BEIRUT: Lebanon’s president on Friday rejected any international probe into the catastrophic port blast, saying a missile or negligence could have been responsible as rescuers desperately combed the rubble for survivors.
The entrenched ruling class has come under fire once again since Tuesday’s explosion, which killed at least 154 people and devastated swathes of the capital.
The revelation that a huge shipment of hazardous ammonium nitrate had languished for years in a warehouse in the heart of the capital served as shocking proof to many Lebanese of the rot at the core of their political system.
Even Lebanese President Michel Aoun admitted on Friday that the “paralysed” system needed to be “reconsidered”. “We are facing changes and reconsidering our system, which is built on consensus, after it was seen to be paralysed and incapable of swiftly executing decisions,” Aoun told reporters.
He pledged “swift justice”, but rejected widespread calls for an international probe, telling a reporter he saw it as an attempt to “dilute the truth”.
“There are two possible scenarios for what happened: it was either negligence or foreign interference through a missile or bomb,” he said, the first time a top Lebanese official raised the possibility that the port had been attacked.
What ignited the massive shipment of the chemical remains unclear — officials have said work had recently begun on repairs to the warehouse, while others suspected fireworks stored either in the same place or nearby. Near the seat of the explosion, by the carcass of the port’s giant grain silos, rescue teams from France, Russia, Germany, Italy and other countries coordinated their search efforts.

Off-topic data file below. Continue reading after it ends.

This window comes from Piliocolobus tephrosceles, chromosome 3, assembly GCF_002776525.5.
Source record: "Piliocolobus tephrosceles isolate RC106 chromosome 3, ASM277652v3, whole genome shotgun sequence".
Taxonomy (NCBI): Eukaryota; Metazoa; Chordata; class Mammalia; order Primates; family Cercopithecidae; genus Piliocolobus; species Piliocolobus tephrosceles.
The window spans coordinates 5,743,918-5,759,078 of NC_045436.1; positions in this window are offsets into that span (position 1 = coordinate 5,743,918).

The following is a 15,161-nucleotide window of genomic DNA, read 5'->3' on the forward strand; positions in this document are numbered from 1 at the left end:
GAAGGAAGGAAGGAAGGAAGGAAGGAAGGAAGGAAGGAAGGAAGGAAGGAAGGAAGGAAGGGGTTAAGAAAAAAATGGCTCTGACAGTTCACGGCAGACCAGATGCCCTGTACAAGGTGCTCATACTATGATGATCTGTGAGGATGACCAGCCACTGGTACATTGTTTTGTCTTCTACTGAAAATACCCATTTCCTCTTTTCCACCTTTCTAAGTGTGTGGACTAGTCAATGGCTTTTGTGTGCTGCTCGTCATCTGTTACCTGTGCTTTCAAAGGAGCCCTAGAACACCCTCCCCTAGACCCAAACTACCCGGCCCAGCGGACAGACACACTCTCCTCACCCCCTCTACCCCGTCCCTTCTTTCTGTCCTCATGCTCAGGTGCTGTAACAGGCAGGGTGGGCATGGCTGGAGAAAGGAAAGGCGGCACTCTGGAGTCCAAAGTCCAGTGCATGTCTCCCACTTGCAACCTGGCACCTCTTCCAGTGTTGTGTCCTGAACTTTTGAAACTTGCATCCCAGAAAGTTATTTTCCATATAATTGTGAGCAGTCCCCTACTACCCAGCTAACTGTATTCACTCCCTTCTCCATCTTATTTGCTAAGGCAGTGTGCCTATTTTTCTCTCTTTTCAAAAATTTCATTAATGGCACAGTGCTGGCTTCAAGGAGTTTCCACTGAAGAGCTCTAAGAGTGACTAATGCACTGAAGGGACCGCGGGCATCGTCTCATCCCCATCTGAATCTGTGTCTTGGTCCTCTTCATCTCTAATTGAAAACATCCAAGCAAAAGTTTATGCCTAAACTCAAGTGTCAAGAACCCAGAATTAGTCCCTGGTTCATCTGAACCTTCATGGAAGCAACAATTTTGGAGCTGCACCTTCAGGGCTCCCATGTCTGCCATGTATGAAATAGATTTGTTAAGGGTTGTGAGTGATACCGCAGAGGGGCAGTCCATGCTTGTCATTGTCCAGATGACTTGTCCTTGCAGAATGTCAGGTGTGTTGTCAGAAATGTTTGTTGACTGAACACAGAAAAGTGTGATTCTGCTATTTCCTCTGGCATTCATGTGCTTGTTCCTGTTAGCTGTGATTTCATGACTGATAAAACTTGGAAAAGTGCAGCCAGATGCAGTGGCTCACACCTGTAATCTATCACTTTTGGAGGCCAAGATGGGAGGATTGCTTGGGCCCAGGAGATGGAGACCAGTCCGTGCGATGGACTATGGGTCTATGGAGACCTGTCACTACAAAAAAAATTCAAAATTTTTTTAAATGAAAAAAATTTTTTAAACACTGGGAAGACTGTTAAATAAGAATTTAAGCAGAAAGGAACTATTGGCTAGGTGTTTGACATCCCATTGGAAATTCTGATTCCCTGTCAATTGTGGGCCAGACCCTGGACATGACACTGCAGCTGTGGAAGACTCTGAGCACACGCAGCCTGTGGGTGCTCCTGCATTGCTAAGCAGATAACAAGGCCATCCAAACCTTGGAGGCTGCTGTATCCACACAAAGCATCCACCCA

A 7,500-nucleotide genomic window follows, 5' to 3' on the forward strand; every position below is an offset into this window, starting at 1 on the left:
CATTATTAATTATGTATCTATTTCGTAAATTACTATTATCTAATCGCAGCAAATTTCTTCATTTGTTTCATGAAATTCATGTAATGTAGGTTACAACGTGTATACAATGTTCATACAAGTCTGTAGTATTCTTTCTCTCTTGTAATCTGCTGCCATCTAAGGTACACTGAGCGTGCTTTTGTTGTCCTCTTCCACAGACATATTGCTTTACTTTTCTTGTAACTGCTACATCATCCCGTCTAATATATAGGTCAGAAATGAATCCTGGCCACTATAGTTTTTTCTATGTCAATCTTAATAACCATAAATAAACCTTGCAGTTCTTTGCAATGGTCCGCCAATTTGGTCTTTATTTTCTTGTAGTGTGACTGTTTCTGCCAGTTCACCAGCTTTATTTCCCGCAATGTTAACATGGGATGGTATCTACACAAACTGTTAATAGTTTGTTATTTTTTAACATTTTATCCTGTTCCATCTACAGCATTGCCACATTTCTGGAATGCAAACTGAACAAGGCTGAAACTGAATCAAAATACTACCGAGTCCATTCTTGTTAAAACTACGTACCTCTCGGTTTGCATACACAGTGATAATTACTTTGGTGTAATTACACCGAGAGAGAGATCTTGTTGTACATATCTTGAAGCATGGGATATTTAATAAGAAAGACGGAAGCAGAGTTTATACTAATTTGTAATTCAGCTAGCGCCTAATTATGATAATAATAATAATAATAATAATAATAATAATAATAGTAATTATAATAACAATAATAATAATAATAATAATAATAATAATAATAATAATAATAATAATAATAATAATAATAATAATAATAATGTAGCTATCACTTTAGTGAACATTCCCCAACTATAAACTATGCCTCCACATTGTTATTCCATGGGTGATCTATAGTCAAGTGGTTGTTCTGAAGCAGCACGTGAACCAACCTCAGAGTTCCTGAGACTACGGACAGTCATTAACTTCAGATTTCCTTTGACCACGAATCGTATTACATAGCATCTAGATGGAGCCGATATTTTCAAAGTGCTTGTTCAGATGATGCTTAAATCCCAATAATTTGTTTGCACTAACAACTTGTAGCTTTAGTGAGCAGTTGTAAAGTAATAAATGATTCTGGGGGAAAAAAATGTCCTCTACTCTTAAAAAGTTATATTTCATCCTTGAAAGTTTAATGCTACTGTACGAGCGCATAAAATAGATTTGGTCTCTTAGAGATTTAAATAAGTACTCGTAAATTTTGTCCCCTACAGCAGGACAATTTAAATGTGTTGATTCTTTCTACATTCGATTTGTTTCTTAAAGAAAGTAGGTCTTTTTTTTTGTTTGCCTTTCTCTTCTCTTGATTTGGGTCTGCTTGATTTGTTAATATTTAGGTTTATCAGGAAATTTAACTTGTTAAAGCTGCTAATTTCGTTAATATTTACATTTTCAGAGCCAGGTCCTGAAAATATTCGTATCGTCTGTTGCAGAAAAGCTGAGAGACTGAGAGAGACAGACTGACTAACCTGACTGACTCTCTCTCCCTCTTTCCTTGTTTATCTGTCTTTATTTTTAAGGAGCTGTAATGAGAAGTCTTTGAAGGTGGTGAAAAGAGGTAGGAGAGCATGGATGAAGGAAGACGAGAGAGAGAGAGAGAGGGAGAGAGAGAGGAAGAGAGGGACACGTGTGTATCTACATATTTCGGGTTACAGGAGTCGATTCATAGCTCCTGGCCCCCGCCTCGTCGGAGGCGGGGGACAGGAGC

Four bodies were uncovered near the port’s control room, where a significant number of people were expected to have been working at the time of the blast. No one has been found alive.
“I am waiting to hear that you have been rescued alive, my dear,” tweeted Emilie Hasrouty, whose brother is among the missing. “I am paralysed with fear.”
At the port, reduced to an enormous scrapyard, excavators removed mangled shipping containers to clear a path for rescuers. Civil defence teams anxiously watched a sniffer dog as he paced around a gap under a fallen crane.
Beirut has received a stream of international assistance since the blast, with the president of the European Council, Charles Michel, set to visit the ravaged capital on Saturday.
French President Emmanuel Macron was the first world leader to touch down in Lebanon on Thursday, where he pressed officials to enact deep reform ahead of an aid conference planned in the coming days.
Macron spoke on Friday to US President Donald Trump, with the White House saying they would work “with international partners to provide immediate aid to the Lebanese people”.
The World Food Programme promised food to affected families and wheat imports to replace lost stocks from the port’s disembowelled silos. The World Health Organisation, meanwhile, called for $15 million to cover immediate health needs.
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